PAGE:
New HHS Rule Requires Insurance Coverage For Contraception

The regulations, which were issued Monday by Health and Human Services Secretary Kathleen Sebelius, implement what is likely to be one of the most wide-reaching and popular provisions of the health law.

The Washington Post: New U.S. Rules Require Insurance Coverage For Contraception
Marking a new milestone in long-running efforts to make health insurance more equitable for women, the Obama administration announced Monday that tens of millions of women will soon be able to get birth control, breast pumps, HIV tests and five other categories of preventive services without co-pays or other out-of-pocket insurance charges. The rules issued by Health and Human Services Secretary Kathleen Sebelius amount to one of the most wide-reaching and potentially popular provisions of the health-care law adopted last year (Aizenman, 8/1).

The New York Times: Insurance Coverage For Contraception Is Required
The Obama administration issued new standards on Monday that require health insurance plans to cover all government-approved contraceptives for women, without co-payments or other charges (Pear, 8/1).

PBS Newshour: Birth Control Will Soon Be Co-Pay Free For Most U.S. Women
Despite a firestorm of criticism from conservative and religious groups, the guidelines include full coverage of all FDA-approved contraception methods. That includes Plan B — the so-called "morning-after pill" — which some consider to be a form of abortion. Also included are screening for gestational diabetes, testing for human papillomavirus (HPV) for women 30 years and older, counseling for sexually transmitted infections, and HIV screening and counseling (Kane, 8/1).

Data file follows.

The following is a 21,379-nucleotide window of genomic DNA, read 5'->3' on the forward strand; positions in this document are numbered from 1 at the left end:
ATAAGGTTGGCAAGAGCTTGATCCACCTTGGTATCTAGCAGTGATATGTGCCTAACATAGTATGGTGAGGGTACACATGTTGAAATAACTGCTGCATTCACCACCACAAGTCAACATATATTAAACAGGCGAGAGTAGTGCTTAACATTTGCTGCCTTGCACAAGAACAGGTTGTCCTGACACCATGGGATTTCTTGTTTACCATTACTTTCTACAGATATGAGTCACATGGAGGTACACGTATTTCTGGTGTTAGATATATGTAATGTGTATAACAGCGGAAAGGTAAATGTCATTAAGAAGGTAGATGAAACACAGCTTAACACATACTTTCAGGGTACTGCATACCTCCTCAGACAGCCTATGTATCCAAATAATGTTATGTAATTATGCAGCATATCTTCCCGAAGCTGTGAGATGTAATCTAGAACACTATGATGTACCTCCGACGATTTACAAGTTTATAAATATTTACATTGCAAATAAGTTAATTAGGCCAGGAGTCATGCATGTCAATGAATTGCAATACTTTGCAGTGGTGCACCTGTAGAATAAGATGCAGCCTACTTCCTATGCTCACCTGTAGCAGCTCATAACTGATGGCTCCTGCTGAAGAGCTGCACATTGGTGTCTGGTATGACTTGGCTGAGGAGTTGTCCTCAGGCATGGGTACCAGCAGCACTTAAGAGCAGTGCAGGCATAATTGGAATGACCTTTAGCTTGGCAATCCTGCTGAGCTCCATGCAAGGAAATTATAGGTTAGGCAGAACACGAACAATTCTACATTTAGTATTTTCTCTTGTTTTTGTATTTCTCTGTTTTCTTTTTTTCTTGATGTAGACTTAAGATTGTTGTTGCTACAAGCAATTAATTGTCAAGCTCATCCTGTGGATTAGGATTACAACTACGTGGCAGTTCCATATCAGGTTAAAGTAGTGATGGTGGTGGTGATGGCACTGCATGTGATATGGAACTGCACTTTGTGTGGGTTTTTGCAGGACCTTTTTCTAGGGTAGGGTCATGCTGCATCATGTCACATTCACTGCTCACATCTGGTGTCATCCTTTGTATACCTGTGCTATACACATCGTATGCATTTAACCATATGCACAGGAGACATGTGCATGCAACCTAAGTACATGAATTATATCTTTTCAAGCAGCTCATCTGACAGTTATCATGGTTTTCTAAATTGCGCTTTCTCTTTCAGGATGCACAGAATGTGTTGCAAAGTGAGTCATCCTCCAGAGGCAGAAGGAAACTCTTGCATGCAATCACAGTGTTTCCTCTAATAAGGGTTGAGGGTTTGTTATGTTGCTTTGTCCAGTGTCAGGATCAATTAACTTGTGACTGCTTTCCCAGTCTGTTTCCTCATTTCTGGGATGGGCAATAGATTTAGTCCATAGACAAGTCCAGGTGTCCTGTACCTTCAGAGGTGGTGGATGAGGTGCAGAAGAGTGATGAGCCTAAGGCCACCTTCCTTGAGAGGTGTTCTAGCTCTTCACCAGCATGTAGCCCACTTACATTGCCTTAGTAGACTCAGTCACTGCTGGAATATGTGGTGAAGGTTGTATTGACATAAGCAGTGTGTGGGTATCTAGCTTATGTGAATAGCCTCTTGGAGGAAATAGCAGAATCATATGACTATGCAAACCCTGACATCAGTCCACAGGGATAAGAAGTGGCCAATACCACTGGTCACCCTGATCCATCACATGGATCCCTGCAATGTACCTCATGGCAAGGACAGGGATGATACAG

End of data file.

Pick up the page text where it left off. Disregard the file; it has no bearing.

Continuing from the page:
CBS: Insurers Must Offer Women Free Birth Control: What Else?
In a nod to social and religious conservatives, the rules issued Monday by Sebelius include a provision that would allow religious institutions to opt out of offering birth control coverage. "It's a step in the right direction, but it's not enough," said Jeanne Monahan, a policy expert for the conservative Family Research Council. As it now stands, the conscience clause offers only a "fig leaf" of protection, she added, because it may not cover faith-based groups engaged in social action and other activities that do not involve worship. Who's going to pay for all the free birth control? The cost will be spread among other people with health insurance, resulting in slightly higher premiums. That may be offset to some degree with savings from diseases prevented, or pregnancies that are planned to minimize any potential ill effects to the mother and baby (Freeman, 8/1).

Capsules, KHN's News Blog: Free Birth Control For Many, Courtesy Of HHS
With co-payments of $10 to $35 a month, birth control pills can add up to an expensive precaution for American women, even those with private insurance. But a new rule issued today by the U.S. Department of Health and Human Services makes those fees a worry of the past for many insured women. Under the health overhaul passed by Congress last year, private insurers will now be required to provide women with a whole range of preventive services, including birth control, without charging a co-payment, co-insurance or deductible (Gold, 8/1).